This NBA season, advertising will appear on the chest on NBA jerseys in the form of a 2.5 x 2.5 inch ad. GE has signed a $7 million/year deal with the Boston Celtics, Goodyear a $10 million/year with the Cleveland Cavaliers.
The Golden State Warriors are angling for $15-$20 million/year.
In context of Business Insider’s report last week indicating the number of advertisers running programmatic campaigns declined 12% (and native advertisers increased), this may be a bellweather for advertisers concerns over viewability and fraud in programmatic.
C3 Metrics reports 68% non-viewability in programmatic display, and comScore reports 69% non-viewability.
“Programmatic is like the options market on Wall Street,”said Vanessa Branco of Armonix Digital “if you don’t know what you’re doing, you will lose your shirt. But if you use control-firing tag platforms, attribution, and a variety of black lists to weed out fraud and viewability…you can make programmatic work like a well-oiled machine, and track accurate ROI.”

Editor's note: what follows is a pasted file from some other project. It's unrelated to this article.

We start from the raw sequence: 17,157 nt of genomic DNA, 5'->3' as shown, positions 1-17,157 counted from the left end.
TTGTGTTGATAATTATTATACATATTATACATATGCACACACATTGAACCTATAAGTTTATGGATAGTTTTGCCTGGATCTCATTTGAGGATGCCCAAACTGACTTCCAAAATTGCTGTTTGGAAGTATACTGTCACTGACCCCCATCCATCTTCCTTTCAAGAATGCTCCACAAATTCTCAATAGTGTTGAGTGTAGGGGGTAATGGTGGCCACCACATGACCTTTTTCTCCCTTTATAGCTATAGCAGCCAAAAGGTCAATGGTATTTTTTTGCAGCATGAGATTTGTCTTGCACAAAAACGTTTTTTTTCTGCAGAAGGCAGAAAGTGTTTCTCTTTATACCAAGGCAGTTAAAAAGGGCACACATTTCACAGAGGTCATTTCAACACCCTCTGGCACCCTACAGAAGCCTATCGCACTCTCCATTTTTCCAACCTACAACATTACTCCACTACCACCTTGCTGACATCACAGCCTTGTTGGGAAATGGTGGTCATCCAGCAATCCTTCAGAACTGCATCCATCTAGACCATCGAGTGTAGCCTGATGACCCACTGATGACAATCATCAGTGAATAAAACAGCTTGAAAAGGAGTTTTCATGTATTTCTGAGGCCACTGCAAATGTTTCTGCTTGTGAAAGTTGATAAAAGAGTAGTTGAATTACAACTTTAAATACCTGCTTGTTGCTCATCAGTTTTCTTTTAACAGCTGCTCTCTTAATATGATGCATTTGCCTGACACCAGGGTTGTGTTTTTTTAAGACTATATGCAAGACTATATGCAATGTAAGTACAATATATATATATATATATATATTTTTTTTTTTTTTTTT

“We’re seeing a bit of a pendulum swing,” said Mark Hughes, CEO of advanced advertising attribution measurement firm C3 Metrics, and author of the book, Buzzmarketing. “Back in 2002, advertisers used a healthy amount of alternative media, but this declined with the advent of social. 2017’s NBA jersey advertising plus the dominance of Facebook and Google is a signal the pendulum is beginning to swing back.”
Under former NBA commissioner David Stern, a five year study of the jersey ad sponsorships ended with a “no.” But under new commissioner Adam Silver, the concept has passed into reality. The WBNA has been allowing jersey advertising for several years, providing some proof points of success (or absence of backlash).
But this may be the real driver: TV ratings for the NBA season were down 6%, and these jersey ads, no doubt, provide additional advertising power amidst ratings decline.
Next on the backs (or fronts) of sports jerseys: NFL, NHL, MLB?
The times they are a changing (again).